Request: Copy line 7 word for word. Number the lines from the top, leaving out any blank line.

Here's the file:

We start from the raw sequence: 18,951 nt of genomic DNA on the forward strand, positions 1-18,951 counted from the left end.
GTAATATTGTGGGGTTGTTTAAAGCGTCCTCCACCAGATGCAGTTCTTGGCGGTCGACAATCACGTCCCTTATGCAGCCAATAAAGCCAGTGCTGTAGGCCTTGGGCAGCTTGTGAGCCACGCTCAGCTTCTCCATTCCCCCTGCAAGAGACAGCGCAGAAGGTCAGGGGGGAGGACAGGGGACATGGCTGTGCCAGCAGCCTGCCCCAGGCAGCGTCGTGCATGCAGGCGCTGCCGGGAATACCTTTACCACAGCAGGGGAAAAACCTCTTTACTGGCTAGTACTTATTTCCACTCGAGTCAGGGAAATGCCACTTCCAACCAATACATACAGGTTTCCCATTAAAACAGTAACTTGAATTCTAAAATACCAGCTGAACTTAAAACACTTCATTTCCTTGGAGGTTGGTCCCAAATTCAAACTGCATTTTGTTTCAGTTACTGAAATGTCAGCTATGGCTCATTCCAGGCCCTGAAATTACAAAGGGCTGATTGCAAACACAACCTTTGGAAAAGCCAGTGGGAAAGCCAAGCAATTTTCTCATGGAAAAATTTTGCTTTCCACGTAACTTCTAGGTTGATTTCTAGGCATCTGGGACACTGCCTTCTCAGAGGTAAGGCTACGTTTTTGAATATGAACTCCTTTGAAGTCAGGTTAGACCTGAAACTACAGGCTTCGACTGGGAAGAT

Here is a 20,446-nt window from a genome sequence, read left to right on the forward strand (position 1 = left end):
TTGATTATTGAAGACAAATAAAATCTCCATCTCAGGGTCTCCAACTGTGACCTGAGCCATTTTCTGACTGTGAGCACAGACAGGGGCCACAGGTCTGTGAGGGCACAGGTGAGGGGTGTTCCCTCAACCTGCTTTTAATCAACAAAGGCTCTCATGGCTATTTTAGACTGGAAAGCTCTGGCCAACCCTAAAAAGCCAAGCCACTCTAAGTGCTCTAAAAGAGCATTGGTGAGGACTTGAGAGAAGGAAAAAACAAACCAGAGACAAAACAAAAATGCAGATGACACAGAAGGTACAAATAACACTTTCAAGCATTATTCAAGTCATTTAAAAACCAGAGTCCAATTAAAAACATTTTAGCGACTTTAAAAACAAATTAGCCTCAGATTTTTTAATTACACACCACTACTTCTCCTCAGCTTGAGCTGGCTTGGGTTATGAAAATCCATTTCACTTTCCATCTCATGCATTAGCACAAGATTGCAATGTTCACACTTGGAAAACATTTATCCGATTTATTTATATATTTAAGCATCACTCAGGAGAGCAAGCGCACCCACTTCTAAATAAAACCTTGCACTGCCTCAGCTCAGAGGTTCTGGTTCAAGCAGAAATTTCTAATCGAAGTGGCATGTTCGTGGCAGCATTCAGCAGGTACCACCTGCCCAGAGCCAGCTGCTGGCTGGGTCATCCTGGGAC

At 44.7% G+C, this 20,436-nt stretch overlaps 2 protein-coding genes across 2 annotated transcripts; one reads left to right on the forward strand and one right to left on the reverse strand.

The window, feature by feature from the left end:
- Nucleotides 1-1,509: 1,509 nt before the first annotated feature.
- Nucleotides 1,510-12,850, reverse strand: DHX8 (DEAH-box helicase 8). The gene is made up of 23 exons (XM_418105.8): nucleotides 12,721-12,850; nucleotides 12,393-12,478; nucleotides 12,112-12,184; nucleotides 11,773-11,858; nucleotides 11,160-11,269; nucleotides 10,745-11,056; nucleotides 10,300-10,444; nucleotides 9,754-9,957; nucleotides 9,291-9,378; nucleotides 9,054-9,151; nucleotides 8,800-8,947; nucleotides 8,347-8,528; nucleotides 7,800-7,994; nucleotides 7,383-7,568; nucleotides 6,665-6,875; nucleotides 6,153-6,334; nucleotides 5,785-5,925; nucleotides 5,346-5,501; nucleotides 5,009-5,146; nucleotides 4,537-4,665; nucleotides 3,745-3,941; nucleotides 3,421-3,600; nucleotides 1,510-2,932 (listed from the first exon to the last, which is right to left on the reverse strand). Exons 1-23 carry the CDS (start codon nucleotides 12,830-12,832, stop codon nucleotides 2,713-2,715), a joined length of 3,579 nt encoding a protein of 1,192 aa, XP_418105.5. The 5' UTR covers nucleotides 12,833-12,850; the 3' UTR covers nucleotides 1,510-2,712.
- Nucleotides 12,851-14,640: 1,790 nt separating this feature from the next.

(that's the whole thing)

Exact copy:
- Nucleotides 1-1,509: 1,509 nt before the first annotated feature.